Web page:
Too Wet Outside – Try Houseplants!
Sonoma County offers gardeners such generally good growing conditions that most of us do not focus on houseplants. Why go through the trouble of dragging soil, pots (and often insects and disease) inside, when outside plant life abounds in all seasons? However, even here in our gardening Eden there are times when being out in the garden is just not practical, and during long, persistent rainstorms is one of them. Anyone who doubted that before last month is a newly formed convert! The garden beds are sodden and should not be trod in. The leaf litter and mulch is so wet that they cannot be worked. Chilly temperatures, gusty winds and still-short days generally accompanied the rain, so being outside was just not pleasant, even to the hardiest among us.
But what if what you miss is the smell of earth and the feeling of delight that gardeners experience when they spot a new bud or leaf or bloom? For that, you need a houseplant; no temporal bouquet of cut flowers is going to do the trick. Houseplants range from the leviathans that populate office lobbies to the short-lived, showy holiday-specific sorts like poinsettias and Easter lilies. Somewhere in the middle are the readily available (they are sold in most supermarkets!) African violets, that are too-often overlooked because they are deemed too common and not sophisticated enough. At least one Master Gardener begs to differ, however, and shares with us the joys of growing this old-fashioned plant in her kitchen.
Saintpaulia – What Is It?
By Gloria Whitely, Sonoma County Master Gardener
Saintpaulia is not a beer – that’s St. Pauli Girl! Saintpaulia is an African violet – did you know that? I discovered this bit of information when I finally took the initiative to learn something about my six African violets. I didn’t buy them, (I didn’t think that I liked African violets), but I inherited a couple from my aunt and received the others as gifts – how could I not love them!
They have languished in my garden window over the kitchen sink for many years now, and every time I think “I am going to get rid of those things”, they start blooming like crazy and really look quite pretty, and then I give them another chance. When they aren’t’ blooming, they look scraggly, crowded and kind of ugly. So what do I do with them – toss them or learn to take care of them?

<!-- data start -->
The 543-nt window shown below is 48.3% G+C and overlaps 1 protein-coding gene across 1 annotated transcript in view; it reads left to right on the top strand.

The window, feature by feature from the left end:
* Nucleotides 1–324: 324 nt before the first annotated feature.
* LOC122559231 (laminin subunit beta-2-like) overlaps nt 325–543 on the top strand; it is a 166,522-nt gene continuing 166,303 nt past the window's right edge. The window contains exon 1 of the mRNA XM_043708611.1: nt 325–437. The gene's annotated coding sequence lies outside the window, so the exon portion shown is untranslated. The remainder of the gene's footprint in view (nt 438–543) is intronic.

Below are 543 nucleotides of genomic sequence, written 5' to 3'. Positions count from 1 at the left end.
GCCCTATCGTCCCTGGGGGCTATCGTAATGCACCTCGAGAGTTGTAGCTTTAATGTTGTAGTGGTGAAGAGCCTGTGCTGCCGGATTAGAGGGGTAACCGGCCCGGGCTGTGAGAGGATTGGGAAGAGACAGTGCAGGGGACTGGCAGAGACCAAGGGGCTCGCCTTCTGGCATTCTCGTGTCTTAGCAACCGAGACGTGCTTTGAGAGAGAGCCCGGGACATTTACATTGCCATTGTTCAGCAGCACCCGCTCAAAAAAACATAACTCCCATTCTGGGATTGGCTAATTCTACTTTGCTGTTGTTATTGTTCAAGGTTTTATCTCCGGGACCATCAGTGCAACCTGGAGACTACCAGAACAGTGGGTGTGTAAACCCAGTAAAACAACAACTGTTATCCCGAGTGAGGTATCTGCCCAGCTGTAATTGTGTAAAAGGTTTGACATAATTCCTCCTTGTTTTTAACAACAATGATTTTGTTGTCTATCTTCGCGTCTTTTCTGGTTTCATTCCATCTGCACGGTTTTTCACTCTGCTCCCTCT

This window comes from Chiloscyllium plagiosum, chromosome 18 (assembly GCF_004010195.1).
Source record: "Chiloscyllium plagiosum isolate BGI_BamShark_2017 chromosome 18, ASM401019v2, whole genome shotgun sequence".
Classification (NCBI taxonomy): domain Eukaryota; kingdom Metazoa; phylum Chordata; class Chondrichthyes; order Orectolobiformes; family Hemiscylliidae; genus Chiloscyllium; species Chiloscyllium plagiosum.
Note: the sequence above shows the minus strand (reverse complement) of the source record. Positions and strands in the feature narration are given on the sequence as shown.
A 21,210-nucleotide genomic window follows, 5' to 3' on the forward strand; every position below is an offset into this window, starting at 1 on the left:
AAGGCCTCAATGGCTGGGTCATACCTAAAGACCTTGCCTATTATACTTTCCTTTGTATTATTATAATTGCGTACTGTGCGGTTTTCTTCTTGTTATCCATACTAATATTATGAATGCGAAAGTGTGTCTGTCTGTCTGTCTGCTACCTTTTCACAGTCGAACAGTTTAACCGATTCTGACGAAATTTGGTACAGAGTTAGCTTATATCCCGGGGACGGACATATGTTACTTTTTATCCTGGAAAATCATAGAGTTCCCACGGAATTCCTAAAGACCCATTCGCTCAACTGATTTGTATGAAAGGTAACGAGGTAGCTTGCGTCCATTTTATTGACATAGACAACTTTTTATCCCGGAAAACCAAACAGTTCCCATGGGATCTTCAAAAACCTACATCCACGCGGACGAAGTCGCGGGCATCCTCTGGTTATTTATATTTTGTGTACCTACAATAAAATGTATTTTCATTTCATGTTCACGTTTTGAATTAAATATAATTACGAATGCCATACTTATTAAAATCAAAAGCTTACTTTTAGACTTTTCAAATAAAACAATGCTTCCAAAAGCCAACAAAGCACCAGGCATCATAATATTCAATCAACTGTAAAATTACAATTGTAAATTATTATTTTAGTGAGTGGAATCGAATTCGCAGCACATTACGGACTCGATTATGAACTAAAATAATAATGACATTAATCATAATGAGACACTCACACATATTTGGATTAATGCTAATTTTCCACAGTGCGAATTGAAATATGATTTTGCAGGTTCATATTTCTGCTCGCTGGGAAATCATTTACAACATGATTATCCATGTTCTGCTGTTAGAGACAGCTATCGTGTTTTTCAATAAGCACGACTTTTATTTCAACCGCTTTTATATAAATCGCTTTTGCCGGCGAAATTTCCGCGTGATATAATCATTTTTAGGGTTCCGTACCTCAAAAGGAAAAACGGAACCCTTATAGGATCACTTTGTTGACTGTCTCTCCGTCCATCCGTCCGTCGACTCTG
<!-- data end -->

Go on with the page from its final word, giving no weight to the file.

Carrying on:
Sooo – the first thing I learned? Most African violets, the most popular flowering houseplant per Sunset Western Garden book, are hybrids derived from native species from East Africa. Most of those sold in stores and garden centers lack a specific name; if you go to a specialist supplier you can have a choice of hundreds of varieties accurately named. Okay, so mine are the common grocery store variety.
Leaf shapes? Did you know that there are boy leaves (plain green, no spot at the leaf base) and girl leaves (same shape but with a small white spot or blotch at the base)? I guess mine are all boys because I couldn’t find any white spots or blotches. Other leaf types – lance leaves (longer and more pointed at the end), spoon leaves (rolled-up edges), and variegated leaves (mottled or specked with white or cream).
All that information is good to know, but how do you take care of these plants?
Soil preference - moisture-retentive but fast-draining potting soil. Using purchased African violet mix is one way to go (my way) or you can make your own using 3 parts peat moss to 1 part perlite and I part compost or sterilized loam. These plants bloom best when the roots are crowded so don’t use too large a pot. A couple of my plants really do look crowded, but they bloom so do I repot or leave them? A decision for me!
Light - African violets like indirect bright light. Strong light without direct sun is the best – no direct summer sun during the hottest part of the day. Oh, oh - my garden window gets direct sun in the late summer afternoon. Windowsill plants usually bloom in spring and summer when the light is good, but mine bloom in December so go figure that one out! They grow well under artificial light (5,000 lux). Supplemental lighting may keep them blooming for most of the year.
Humidity – high humidity is recommended, but misting is not appropriate as water may remain on the hairy leaves and cause rotting. If humidity is needed, place the pot over a saucer filled with wet gravel, pebbles, or marbles. Well, my kitchen sink provides much humidity for the garden window so that is one thing I inadvertently did right!
Watering and feeding – water plants freely spring through autumn, allowing the soil surface to dry out a little before watering again. Water moderately during the winter months. Avoid getting the leaves or root crown wet. Oops - my plants are usually drooping before I water them and keeping the leaves dry has not been on my ‘be careful of the leaves’ list. Use water that is room temperature – another oops! Fertilize during active growth (when soil is moist) with slightly acid fertilizer. If plant produces few flowers and lots of leaves, switch to a low-nitrogen fertilizer as you may be overfeeding. Overfeeding? No problem for me – I never fertilize.
So now I have some decisions to make. Do I move my plants out of that garden window during the hot summer months (where will I put them)? Do I repot the ones I think are crowded in their pots? Will I be more careful when I water? Should I start fertilizing? Considering all of the things I haven’t done for those poor plants, it is truly amazing that they have survived as well as they have, and bloomed as reliably. However, I do believe that my Saintpaulia would probably look better to me after I have a glass of St. Pauli Girl!
Sources: Sunset Western Garden Book
The Practical Encyclopedia of Houseplants and Plant Care
By Peter McHoy